A rugged, whitewater river flowing northward through deep canyons, the New River is among the oldest rivers on the continent. New River Gorge National River in West Virginia encompasses over 70,000 acres of land along the New River, is rich in cultural and natural history, and offers an abundance of scenic and recreational opportunities.
Big Southern Butte is one of two domes rising from a sea of basalt near the center of the eastern Snake River Plain in Idaho. The butte is one of the largest volcanic domes in the world, but at 300,000 years old it is also one of the youngest. Hikers who trek to the 7,550-foot high summit are rewarded with spectacular panoramic views. Photo by Devin Englestead, BLM Upper Snake Wildlife Biologist.
First light at Bosque del Apache National Wildlife Refuge in New Mexico. Established in November 22, 1939, the refuge has provided a critical stopover and wintering spot for thousands of sandhill cranes, geese and other waterfowl for 75 years. Bosque del Apache's sandhill crane population has multiplied from 18 birds in the 1840s to more than 20,000 birds today. Photo by Kim Hang Dessoliers (www.sharetheexperience.org).
Interior provides public access to our Nation's seashores, refuges, parks and monuments in coastal and marine environments. Interior collaborates, coordinates and supports other Federal agencies, States, Tribes, and a wide array of partners to manage resources at landscape and ecosystem scales. Interior supports programs that work across political boundaries and through community engagement to promote health, reduce risk, and support sustainable resources. Interior uses science-based and adaptive management to increase our understanding of natural resources and inform their responsible use, conservation and management so that they are able to adapt to changing conditions.
Interior experts provide data, tools, and information to inform and support multiple levels of leaders and decision makers so they can manage upland watersheds, coastal and estuarine ecosystems, continental shelf and deep ocean environments and the natural and cultural resources that exist in them. These include wetlands, watersheds, refuges, monuments, parks, coastlines, and open ocean areas in all 50 states and U.S. territories in the Atlantic, Pacific, and Arctic oceans, the Gulf of Mexico, the Great Lakes and the Caribbean Sea.
conduct robust scientific programs to inform decisions and reduce risk,
ensure safe and responsible development of natural, mineral and energy resources,
promote healthy, productive and connected ecosystems through informed and adaptive management and monitoring,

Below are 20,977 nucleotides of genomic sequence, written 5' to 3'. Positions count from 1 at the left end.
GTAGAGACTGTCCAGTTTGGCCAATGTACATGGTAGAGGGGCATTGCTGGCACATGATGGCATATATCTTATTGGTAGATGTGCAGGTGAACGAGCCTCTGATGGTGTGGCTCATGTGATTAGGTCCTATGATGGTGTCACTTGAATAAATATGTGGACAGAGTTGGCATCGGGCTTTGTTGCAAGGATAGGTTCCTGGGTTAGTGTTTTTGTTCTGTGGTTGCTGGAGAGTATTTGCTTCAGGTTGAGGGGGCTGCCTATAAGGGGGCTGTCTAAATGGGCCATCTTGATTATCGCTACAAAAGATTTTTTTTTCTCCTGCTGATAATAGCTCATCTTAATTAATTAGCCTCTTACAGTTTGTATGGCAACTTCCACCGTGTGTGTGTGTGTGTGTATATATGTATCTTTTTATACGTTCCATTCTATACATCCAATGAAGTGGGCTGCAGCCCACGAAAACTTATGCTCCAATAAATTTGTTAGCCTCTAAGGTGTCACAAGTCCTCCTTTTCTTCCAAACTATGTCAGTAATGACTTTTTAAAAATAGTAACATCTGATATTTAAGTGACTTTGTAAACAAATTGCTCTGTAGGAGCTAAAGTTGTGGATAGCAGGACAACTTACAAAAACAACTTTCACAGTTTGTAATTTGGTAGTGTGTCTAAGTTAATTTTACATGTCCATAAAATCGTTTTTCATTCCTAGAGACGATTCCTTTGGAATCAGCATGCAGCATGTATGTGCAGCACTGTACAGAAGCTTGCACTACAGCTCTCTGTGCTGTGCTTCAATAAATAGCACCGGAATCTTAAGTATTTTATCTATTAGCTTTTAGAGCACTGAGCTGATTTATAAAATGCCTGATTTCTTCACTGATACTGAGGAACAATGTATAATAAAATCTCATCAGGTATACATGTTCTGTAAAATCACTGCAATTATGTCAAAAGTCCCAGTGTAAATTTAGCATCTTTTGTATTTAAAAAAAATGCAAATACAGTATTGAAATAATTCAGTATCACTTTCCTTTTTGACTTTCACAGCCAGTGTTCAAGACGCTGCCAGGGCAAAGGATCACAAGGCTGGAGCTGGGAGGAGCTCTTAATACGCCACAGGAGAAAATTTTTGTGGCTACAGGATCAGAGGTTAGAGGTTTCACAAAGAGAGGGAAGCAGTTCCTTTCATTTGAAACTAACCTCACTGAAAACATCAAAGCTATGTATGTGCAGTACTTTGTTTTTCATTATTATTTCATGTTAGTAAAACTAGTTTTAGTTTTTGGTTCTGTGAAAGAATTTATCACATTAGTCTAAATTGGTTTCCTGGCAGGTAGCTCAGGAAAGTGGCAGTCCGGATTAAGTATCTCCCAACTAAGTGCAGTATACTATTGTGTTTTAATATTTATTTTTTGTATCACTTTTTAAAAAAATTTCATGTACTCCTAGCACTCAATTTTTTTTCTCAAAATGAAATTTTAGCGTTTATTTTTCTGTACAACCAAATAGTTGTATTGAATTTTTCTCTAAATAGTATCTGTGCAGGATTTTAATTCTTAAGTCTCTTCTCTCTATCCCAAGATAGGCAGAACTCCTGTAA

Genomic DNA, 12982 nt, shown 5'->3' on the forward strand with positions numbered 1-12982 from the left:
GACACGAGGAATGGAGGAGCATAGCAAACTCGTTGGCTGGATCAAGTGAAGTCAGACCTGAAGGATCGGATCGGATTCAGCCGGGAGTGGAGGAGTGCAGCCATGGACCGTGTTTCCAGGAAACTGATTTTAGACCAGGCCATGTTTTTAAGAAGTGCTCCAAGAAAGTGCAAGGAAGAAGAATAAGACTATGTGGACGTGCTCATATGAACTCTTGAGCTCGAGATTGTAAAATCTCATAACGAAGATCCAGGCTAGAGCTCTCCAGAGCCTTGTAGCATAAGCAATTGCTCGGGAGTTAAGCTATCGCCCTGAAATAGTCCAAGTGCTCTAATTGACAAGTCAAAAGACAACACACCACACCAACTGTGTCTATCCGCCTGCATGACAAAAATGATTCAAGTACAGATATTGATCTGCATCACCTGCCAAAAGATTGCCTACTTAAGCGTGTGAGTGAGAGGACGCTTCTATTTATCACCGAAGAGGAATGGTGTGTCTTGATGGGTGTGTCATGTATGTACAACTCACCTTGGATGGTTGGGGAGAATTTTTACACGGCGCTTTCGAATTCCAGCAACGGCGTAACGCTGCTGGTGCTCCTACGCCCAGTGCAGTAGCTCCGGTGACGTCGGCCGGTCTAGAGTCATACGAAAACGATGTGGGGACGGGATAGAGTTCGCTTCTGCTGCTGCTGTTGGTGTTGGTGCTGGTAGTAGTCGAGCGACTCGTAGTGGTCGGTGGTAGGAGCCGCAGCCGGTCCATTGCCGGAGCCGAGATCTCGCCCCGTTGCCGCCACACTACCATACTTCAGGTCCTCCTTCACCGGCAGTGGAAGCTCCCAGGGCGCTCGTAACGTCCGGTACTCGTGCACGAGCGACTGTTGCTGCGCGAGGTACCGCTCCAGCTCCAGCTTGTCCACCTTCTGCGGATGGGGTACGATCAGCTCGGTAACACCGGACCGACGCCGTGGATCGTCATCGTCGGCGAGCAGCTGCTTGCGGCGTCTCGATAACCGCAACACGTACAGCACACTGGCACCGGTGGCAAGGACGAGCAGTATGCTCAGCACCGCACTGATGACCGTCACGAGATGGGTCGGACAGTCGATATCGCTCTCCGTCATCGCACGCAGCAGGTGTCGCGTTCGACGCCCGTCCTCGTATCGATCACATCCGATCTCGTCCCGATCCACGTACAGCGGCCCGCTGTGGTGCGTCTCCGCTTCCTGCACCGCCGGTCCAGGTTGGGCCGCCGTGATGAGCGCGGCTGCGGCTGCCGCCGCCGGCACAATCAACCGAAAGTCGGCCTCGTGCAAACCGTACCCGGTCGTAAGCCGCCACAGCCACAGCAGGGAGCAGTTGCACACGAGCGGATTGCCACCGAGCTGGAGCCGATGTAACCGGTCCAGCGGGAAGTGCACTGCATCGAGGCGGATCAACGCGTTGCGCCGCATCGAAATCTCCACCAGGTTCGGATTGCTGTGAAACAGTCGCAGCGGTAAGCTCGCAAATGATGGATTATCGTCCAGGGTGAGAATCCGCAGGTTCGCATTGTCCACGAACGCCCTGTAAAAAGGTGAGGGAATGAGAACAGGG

protect native species and their habitats,
provide rich cultural and recreational opportunities for the public, and
support partnerships at state, Tribal, regional and local levels
Interior studies, manages, protects, and provides access to these significant resources:
More than 35,000 miles of national coastline
More than 34 million acres in marine and coastal National Parks managed by the National Park Service.
More than 180 marine and coastal National Wildlife Refuges managed by the U.S. Fish and Wildlife Service.
More than 1.7 billion underwater acres of Outer Continental Shelf managed by the Bureau of Ocean Energy Management (BOEM) and Bureau of Safety and Environmental Enforcement (BSEE).
More than 1,100 miles of the California Coastal National Monument managed by the Bureau of Land Management as well as additional coastal lands in Florida, Alabama, Oregon, Washington and Alaska.
More than 473,000,000 square miles in the Pacific Remote Islands, Marianas Trench, Papahānaumokuākea, and Rose Atoll Marine National Monuments and associated National Wildlife Refuges.
The Bureau of Indian Affairs
The Bureau of Indian Affairs (BIA) supports a wide variety of ocean, coastal and Great Lakes activities and programs that help tribes and Alaska Natives manage coastal and cultural resources. http://www.bia.gov/
The Bureau of Land Management
The Bureau of Land Management (BLM) works with a wide variety of partners to protect coastal resources, habitats and species including the California Coastal National Monument, a unique collection of the public lands consisting of a network of more than 20,000 small islands, rocks, exposed reefs, and pinnacles that provide a haven for animals and plants along the California coast. http://www.blm.gov/wo/st/en.html